If you’re in the market for a welding machine, you’ve probably noticed that there’s typically a duty cycle mentioned in the technical specifications.
Duty cycle for welding means the amount of time in a ten-minute period that you can run the machine at the designated amperage. For example, a 30% duty cycle at 200 amps means that you can run the machine for 3 continuous minutes at 200 amps, then you need to let it cool down for 7.
That’s the simplest, most basic answer to the question. There are a few other useful things to know about what this means, though.
In this post, I’ll explain a few of these, like what happens when you exceed your duty cycle, what happens as the ambient temperature changes, and how to figure out your duty cycle when you’re not at max amperage (there’s a calculator at the end).
Duty Cycle Explained
One thing that is very important to point out is that not all duty cycles are reported equally.
What I mean by that is that not all welders are tested under the same conditions when they’re determining their rating.
For example, one standard for establishing duty cycle on a welding machine is EN60974-1.
Here’s how the test is done:
- The welder is heated up by welding continuously until the machine does a thermal overload twice
- The machine is then run in a thermally controlled chamber at 105 degrees F (40 degrees C) at the measured amperage until it overloads again
- The time before shutoff is recorded.
So, if the machine is able to run for 3 minutes at 200 amps during this test, the rating is then 30% at 200 amps.
Now, not all companies will use this kind of test to rate their machines. For example, the ambient temperature might be cooler than 105 F, or they might not have the machine already heated up.
Generally, though, all the “name brand” machines will be rated by this kind of test.
The reason that this is good to know is that if a particular machine seems to have an unusually high duty cycle, it’s worth asking exactly how they came up with that rating. You know, for the sake of keeping everything apples.
What Happens When the Duty Cycle is Exceeded
The good news about this is that, in the vast majority of cases, nothing catastrophic happens. The welding machine will just overheat, shut itself down, and stay off until it’s cool enough.
Pretty well all welding machines will have a thermocouple that will sense when the machine is too hot. If everything works as it should, your machine will put its own needs ahead of yours. It’ll prevent you from running it to the point of meltdown.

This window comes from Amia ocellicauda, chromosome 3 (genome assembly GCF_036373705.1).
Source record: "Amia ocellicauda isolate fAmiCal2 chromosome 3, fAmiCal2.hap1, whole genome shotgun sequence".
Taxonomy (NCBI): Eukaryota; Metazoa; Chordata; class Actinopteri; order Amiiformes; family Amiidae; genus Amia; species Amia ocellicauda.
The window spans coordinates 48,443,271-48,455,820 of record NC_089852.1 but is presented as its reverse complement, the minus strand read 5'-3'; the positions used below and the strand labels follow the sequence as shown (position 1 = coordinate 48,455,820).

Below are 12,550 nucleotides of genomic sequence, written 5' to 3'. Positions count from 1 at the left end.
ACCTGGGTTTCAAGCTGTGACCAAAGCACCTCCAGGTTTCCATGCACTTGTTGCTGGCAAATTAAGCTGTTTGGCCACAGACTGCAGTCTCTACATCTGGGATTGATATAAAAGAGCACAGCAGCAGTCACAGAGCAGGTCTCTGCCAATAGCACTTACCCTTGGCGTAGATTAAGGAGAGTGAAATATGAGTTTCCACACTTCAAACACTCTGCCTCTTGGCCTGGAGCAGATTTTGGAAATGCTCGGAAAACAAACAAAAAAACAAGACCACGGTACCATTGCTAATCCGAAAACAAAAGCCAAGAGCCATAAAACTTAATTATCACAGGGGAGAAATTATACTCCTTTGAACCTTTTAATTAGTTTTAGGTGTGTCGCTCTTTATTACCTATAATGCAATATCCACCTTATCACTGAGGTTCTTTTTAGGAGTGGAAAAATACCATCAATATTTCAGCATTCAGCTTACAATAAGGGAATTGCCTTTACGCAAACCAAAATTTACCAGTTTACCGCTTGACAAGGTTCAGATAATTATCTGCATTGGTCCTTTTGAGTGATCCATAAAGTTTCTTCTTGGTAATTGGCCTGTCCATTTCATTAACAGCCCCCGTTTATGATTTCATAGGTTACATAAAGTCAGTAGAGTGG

That said, it’s definitely not best practice to force your welder to shut itself down when it gets hot. It’s also really hard on your machine, so if you do it often enough, something will eventually break. Try to not overheat it.
How Likely Is Duty Cycle to Be a Problem?
This really depends. For some kinds of welding, it’s rare that you’ll weld continuously at high amperage. For example, with arc welding, you need to change the electrode. For TIG welding, it’s not often that you’ll run this long of a bead without taking a break to reposition.
Duty cycle is most often a consideration for MIG welding, and even then, you have to be laying down some serious continuous weld. If you’re tacking and stitching, then it’s unlikely that you’ll overheat.
Really, duty cycle is often just an indicator of what size of machine to get. If you really need something that can regularly do 200 amps continuously, and it’s rated at 30% at 200 amps, you should seriously consider a heavier duty machine.
So, duty cycle is most commonly used to give you an idea of what the size of machine is designed for.
How to Calculate Duty Cycle
This is actually pretty complicated to answer perfectly, since there are so many factors. For example, ambient temperature and actual amperage will affect how badly your machine overheats.
Most good welding machines will have a chart somewhere either on the machine or in a booklet that will give you a duty cycle at different amperages.
For example, if you have a 30% at 200 amp machine, but you’re actually running it at 100 amps, it’s extremely likely that your duty cycle under that load is actually 100%.
But if you DON’T have the chart from the manufacturer, here’s a calculator that can help you get a reasonable estimate.
Keep in mind that this is for welding continuously when it’s 105 °F. If it’s cooler than that, you can weld for longer. If it’s hotter than that, you should probably be asking yourself why you’re welding.
Again, it’s better to go off the chart whenever possible because that’s what’s been actually tested, but this can give you a reasonable idea of what to expect.
Tips for Dealing with Overheating
Sometimes you only have a small welder and you need to get a job done. If you’re having a hard time with a lower duty cycle and can’t get a more powerful machine, here are a few tips.
Set an alarm to remind you to stop welding. If you can only weld for 3 minutes before you trip the switch, setting a timer 30 seconds before it goes off will save your machine a lot of wear and tear. It’s also a good idea to set a timer for when you can start welding again.
Clean the fan and vent(s). If your older machine seems to be overheating too frequently, it’s probably because it’s dirty and can’t get the heat out quickly enough. Use some shop air to blast out the dust and you’ll probably notice much better results.
Keep your machine in a ventilated area. If you have all kinds of crap piled on and around it, it could be that it’s too stuffy to cool down. Make sure that air can freely flow around the machine. To take it one step further, you could point a fan directly at your machine to get better air flow.